UT, City Mark Progress in Historic Cemeteries Rehabilitation
For years, University of Tennessee, Knoxville, students and faculty have been working with the City of Knoxville, the Knoxville Re-Animation Coalition, and the community to rehabilitate two historically and culturally important cemeteries in East Knoxville.
On Monday, April 30, UT and the city will have a ribbon cutting to celebrate the progress, which includes repaving and the creation of new curbs at the entrance of the Odd Fellows Cemetery and Potters Field.
The 5:00 p.m. event will take place at the intersection of South Kyle Street and Kenner Avenue in East Knoxville. This event is free and open to the public.
Mayor Madeline Rogero and Dan Brown, former mayor and the sixth district council member, will speak to the community about the importance of this first step.
A 5:45 p.m. meeting will follow the ribbon cutting during which community members can offer feedback about a proposed demarcation wall. The meeting will be in the Dr. Walter Hardy Memorial Park, 2020 Martin Luther King Jr. Ave.
“Though a repaving and new curb may seem minor to some, we have already seen a great reduction to the water runoff settling in the cemeteries and cars no longer use it as a space to pull over,” said Katherine Ambroziak, project coordinator and assistant professor at the UT College of Architecture and Design. “We cherish these small steps of progress.”
UT is working on a master plan for the cemeteries, which, prior to the start of the Odd Fellows Cemetery and Potters Field Rehabilitation Project, suffered from nearly a century of neglect.
Odd Fellows Cemetery, which contains about 6,000 graves, was founded around1880 as burial ground for Knoxville’s African American community. Potters Field, founded in 1850, was once designated for the city’s poor and has an estimated 18,000 graves.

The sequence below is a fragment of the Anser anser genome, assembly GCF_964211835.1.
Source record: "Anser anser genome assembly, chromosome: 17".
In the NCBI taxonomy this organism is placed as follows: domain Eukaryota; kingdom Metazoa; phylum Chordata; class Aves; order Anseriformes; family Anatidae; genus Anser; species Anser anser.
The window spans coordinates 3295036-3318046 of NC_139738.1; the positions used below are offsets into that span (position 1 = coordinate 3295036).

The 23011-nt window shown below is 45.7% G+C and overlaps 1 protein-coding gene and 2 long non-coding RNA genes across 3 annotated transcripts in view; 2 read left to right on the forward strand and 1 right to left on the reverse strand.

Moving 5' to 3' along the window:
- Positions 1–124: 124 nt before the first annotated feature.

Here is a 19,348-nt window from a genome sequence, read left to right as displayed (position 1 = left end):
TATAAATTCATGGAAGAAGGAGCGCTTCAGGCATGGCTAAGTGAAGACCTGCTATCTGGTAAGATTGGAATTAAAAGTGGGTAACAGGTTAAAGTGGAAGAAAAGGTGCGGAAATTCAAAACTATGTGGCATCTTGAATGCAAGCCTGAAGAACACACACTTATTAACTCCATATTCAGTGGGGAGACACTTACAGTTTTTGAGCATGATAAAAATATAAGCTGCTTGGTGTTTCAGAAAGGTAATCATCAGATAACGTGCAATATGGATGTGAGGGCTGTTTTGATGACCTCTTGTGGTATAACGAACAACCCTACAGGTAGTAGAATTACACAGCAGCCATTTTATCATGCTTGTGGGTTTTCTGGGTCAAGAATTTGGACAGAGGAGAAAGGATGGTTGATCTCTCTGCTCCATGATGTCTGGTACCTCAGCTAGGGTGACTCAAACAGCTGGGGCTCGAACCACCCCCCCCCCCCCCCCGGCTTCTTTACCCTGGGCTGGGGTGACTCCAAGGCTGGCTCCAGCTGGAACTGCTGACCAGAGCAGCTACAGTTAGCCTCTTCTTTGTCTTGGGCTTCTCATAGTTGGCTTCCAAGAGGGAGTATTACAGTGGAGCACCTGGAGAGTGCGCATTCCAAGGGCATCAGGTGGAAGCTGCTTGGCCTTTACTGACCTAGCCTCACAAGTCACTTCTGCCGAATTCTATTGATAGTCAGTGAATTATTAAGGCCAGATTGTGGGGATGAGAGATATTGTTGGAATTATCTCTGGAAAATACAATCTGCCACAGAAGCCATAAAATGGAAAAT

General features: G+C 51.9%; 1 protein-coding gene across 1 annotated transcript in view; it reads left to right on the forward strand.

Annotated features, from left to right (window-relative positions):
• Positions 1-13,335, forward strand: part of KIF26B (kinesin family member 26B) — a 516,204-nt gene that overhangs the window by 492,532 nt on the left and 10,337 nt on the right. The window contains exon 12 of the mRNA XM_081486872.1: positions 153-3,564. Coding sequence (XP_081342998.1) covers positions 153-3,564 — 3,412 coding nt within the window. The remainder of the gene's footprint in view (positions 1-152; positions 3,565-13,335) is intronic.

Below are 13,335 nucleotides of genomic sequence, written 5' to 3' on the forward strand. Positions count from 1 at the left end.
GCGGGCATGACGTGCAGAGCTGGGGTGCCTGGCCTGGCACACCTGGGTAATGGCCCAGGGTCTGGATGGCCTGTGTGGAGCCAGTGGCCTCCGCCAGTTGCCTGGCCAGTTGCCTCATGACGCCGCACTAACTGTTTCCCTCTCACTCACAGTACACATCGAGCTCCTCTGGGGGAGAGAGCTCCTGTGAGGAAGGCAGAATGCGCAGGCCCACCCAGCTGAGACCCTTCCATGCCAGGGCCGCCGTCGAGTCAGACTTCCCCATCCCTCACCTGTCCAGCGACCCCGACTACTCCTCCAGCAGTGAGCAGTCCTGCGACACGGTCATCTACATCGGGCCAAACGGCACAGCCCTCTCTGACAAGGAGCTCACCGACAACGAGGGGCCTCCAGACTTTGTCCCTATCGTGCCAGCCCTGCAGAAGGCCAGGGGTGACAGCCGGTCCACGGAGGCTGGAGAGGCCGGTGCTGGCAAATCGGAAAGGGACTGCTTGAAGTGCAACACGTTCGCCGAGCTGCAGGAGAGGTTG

No plot maps exist for those buried in the cemeteries, and many of the markers are missing. The grounds are overgrown and the soil eroded. Access to the cemeteries is also limited, making visitation difficult.
The project’s team hopes to transform the cemeteries and the surrounding land into a place of pride for the community. Ambroziak, her students, and others involved have worked to stop the deterioration of the cemetery grounds, produce land surveys, establish a plot map and database of those buried in the area, and design a memorial area that is easy to navigate with markers and paths.
This spring, Ambroziak worked with Sherry Cable, UT professor of sociology, and her social justice class to continue documenting headstones in Odd Fellows Cemetery. She also collaborated with Matt Hall, a lecturer in architecture, whose students designed and constructed physical models of the demarcation wall.
“Odd Fellows Cemetery and Potters Field belong to the community, and we have been fortunate that residents have been willing to share their stories and vision with us for what this land could become,” Ambroziak said. “No one likes to see the cemeteries in this state of neglect. By working together, I trust that we can reclaim this land and improve it for future generations.”
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